Wilhelm Buchheim Collection, 1902-1956, AR 2078.
Joyce Goldberg Gaines, Fort Lauderdale, Florida
My mother’s parents fled Nazi Germany with her in 1936 when she was just 18 months old. To my knowledge, all immediate family was able to leave barring one or two aunts and a delay for some which resulted in a stay in the Gurs detention camp. I started my search by looking up the names of the cities where my grandparents were born. To my utter amazement and delight, I found a book in LBI’s collection all about the small town of Spiesen where my grandfather was born. The book is written in German but contains huge genealogical listings. Even with my limited German, I was able to understand some of the story. This book opened up my world! Not only did it tell me who my great-great grandparents were, but it extended back five generations to the mid 1700s. I learned that I had connections to nearly the entire Jewish population of the town. I was also astonished to discover that my great-grandfather was the youngest of 9 siblings. He was the only one to remain in Germany while the other 8 emigrated to the US in the mid 1800s, settling in St. Louis. This was unknown to both my mother and me. I have since purchased the book and have developed an e-mail correspondence with the author, Mr. Stephan Friedrich, who is delighted to help me learn more. I am providing him with information about the family in the USA while he conducts research in Germany. He is also instrumental in the current Stolpersteine project in St. Ingbert, Germany, where my family will be remembered with memorial stones.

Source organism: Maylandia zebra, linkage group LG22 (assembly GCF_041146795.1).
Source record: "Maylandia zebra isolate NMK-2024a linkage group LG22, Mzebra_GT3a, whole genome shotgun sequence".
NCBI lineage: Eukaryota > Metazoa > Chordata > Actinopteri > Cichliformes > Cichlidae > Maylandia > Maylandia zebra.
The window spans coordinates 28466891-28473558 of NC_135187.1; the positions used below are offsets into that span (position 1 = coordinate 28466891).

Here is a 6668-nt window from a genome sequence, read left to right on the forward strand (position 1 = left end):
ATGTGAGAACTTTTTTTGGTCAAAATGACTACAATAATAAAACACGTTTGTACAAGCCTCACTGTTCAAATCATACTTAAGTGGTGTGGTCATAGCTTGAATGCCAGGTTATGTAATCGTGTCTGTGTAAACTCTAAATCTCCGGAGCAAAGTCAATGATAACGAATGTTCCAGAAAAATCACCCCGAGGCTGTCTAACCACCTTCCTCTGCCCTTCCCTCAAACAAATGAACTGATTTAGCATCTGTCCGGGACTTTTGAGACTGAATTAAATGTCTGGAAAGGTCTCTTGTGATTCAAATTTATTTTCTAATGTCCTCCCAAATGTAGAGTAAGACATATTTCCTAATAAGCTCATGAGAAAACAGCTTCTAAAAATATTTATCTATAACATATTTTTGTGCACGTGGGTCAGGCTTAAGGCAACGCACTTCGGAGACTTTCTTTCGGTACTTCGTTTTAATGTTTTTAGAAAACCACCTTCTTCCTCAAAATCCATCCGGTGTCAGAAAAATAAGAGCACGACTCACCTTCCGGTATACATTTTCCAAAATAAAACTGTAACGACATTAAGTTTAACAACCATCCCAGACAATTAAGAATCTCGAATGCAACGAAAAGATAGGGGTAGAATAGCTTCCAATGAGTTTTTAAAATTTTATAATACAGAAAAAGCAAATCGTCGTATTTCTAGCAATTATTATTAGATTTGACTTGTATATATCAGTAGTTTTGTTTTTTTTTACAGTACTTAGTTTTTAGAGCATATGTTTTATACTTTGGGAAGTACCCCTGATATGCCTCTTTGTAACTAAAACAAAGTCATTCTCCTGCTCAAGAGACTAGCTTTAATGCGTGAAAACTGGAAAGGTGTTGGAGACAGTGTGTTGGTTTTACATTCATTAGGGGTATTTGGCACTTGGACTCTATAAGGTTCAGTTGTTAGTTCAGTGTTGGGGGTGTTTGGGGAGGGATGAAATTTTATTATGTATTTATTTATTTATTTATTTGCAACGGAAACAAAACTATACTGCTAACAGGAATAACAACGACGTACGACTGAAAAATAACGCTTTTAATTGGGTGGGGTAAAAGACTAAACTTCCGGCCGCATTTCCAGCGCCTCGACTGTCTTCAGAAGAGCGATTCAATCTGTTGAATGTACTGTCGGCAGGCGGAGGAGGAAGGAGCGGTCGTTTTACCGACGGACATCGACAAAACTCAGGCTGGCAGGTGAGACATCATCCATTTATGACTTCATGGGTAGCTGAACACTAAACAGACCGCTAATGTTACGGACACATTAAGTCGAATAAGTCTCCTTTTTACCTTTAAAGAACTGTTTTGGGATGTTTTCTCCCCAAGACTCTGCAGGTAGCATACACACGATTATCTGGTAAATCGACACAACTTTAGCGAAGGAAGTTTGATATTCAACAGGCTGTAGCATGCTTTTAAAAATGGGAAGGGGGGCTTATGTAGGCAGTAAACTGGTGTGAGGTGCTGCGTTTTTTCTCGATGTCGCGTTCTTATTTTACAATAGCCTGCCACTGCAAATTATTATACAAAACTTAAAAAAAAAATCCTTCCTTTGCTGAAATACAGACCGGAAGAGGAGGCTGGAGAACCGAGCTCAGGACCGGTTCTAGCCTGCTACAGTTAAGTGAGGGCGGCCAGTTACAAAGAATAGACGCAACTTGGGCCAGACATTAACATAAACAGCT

Friedrich, Stephan. Wir sind Dornen geworden in fremden Augen: Die
Geschichte der Juden von Spiesen (Conte Verlag, Saarbrücken: 2011).
LBI Library, Call number q782.
Irene Peters, Berlin, Germany / Dallas, Texas
I knew that my great-great-great-great-grandfather was Mordechai Schiff from Wollstein in Posen Province, but for many years I was not able to find any information on him. One evening in 2013, I adjusted my search to look for ‘Marcus Schiff’ instead and suddenly, there he was: Marcus Schiff from Wollstein, married to Johanna Salomon. The approximate dates fit as well. I quickly wrote to the person who had posted this information on a genealogy site and his response was that it had come from a digital collection at the LBI, the Frieda Friedlander Collection, 1891–1981. Most interesting to me were three folders in the collection, which contained family trees from 1901 and 1910. In them, I found not only my 4x great-grandfather who had eluded me for more than a decade of research, but also my previously unknown 4x great-grandmother Johanna along with information on both and even portraits of the two. I was elated! To see pictures of one’s ancestors who passed away almost 200 years ago is pretty special. But it didn’t end there. The family trees also listed the children of Marcus and Johanna, enabling me to link most of the Wollstein Schiffs I had come across in years of researching my family. I had always suspected that they were somehow related but until then had never been able to link them conclusively. Now I could, and in one instant my family tree had grown exponentially!
Frieda Friedlander Collection, 1891-1981, AR 4994.